The Dark Side of Dairy
Cows produce milk to feed their babies – just like humans. It flows for the best part of a year and then stops. More milk requires more babies. That’s the reality of dairy farming – the visible, obvious side of the industry. But there is another, cruel, much darker side to dairy which few see and even fewer know about.
Through selective breeding a cow now produces at least 38 pints of milk a day. Like a human mother a cow cannot give milk unless she first gives birth, and she is forced to do it year after year. The tenderness of motherhood is timeless but for a dairy cow it is very short lived. After a day or two her calf is taken away, permanently. It is traumatising to mother and baby alike.
Life is very short for thousands of male calves, 95,000 in fact. Shot shortly after birth their bodies end up as dog food for the local hunt. Others are sold, many to continental veal farms.
Female calves are kept in near isolation for eight weeks before replacing their mothers in the herd.
Huge udders, constant milking and pregnancy exert a terrible toll on dairy cows. At any one time a third of the national herd is afflicted with mastitis, laminitis and other forms of lameness.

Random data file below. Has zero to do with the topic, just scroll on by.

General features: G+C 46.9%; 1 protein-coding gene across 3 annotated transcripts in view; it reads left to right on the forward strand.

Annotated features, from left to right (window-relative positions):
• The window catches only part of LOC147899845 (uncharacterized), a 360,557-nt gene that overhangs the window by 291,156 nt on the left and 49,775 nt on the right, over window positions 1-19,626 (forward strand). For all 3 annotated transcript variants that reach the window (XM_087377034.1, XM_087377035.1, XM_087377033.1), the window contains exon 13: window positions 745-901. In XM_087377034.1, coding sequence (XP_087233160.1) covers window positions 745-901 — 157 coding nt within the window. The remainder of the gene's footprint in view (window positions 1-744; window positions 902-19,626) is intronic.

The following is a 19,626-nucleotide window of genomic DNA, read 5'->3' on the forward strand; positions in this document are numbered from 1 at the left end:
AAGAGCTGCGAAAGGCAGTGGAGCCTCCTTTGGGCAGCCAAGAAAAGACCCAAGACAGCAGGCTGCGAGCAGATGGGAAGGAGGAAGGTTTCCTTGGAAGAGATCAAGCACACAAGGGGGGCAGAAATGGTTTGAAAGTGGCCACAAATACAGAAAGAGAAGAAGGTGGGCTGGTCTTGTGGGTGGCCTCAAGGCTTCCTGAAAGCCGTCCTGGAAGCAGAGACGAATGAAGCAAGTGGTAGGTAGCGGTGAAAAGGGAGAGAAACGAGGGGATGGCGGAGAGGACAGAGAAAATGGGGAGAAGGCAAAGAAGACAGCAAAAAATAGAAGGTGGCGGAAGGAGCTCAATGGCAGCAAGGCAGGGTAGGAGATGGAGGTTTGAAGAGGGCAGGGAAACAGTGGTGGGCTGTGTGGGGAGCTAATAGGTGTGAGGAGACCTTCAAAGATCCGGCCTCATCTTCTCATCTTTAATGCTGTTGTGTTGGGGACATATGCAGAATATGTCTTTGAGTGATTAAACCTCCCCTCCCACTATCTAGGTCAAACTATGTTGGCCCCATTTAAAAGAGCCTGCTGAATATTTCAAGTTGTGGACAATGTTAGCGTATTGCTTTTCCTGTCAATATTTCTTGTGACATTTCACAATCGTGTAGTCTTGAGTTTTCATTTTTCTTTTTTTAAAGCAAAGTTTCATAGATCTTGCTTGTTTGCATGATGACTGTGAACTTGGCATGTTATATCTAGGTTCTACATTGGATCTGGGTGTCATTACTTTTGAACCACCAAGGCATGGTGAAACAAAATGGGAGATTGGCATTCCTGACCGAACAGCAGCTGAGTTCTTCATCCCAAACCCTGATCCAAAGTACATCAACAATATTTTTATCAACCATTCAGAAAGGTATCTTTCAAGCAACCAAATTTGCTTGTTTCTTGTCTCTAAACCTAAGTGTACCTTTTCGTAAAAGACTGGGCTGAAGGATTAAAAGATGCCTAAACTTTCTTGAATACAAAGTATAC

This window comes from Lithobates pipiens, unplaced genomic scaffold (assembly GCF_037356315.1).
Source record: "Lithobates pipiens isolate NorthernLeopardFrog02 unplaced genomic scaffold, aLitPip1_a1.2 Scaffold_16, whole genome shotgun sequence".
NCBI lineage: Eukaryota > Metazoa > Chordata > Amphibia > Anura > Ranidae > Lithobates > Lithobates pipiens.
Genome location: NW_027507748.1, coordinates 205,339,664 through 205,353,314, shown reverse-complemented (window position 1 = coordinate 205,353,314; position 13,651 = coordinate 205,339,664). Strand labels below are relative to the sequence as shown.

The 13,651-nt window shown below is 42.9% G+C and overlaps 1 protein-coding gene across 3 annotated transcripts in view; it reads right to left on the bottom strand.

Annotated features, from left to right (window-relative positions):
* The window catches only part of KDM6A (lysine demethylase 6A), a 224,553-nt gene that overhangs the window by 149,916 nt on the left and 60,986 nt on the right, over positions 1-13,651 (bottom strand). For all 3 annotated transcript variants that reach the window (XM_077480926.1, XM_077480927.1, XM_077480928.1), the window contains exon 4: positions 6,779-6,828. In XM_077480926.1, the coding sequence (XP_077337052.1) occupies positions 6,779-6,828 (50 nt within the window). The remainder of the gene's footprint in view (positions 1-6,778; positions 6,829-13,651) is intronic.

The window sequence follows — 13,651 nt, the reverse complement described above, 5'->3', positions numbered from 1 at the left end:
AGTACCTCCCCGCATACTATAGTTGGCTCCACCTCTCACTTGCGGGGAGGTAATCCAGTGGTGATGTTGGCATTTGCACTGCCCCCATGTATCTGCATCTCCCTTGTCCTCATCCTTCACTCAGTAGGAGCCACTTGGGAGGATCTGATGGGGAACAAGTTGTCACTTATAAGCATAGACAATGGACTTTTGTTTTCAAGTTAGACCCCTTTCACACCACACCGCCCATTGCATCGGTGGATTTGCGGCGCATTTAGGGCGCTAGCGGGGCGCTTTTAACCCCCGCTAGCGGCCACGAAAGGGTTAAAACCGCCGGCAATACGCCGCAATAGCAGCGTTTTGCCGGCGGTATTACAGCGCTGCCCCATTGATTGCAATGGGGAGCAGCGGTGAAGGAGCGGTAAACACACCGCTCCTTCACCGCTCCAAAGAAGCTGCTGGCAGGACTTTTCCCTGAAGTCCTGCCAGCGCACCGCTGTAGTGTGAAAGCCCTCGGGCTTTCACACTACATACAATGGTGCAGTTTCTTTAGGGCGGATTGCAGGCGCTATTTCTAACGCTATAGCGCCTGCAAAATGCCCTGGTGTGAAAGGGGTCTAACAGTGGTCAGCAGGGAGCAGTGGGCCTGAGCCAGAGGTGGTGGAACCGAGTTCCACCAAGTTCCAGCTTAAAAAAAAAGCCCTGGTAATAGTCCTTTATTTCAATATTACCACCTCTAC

Cows are inseminated shortly after giving birth and spend seven months of their nine month pregnancy nurturing a foetus and producing milk, both at the same time. Emaciation is the result, simply because they can’t eat enough.
Deadly calcium deficiency is another problem. Ironic when milk is pushed for its calcium content.
Most dairy cows will be physically and mentally exhausted after just three lactations and killed at five or six years old for cheap meat.
And then there are goats. Their milk is no healthier and their conditions no better.
Billy goats are either clubbed to death or sold into the ethnic meat market.
Like cows, they are simply units of production.
The best thing to do in order to stop supporting the cruel dairy industry is to try dairy-free! It’s easy, healthy and tasty. You can still have chocolate, cake, yogurt, cream, milk and cheese alternatives!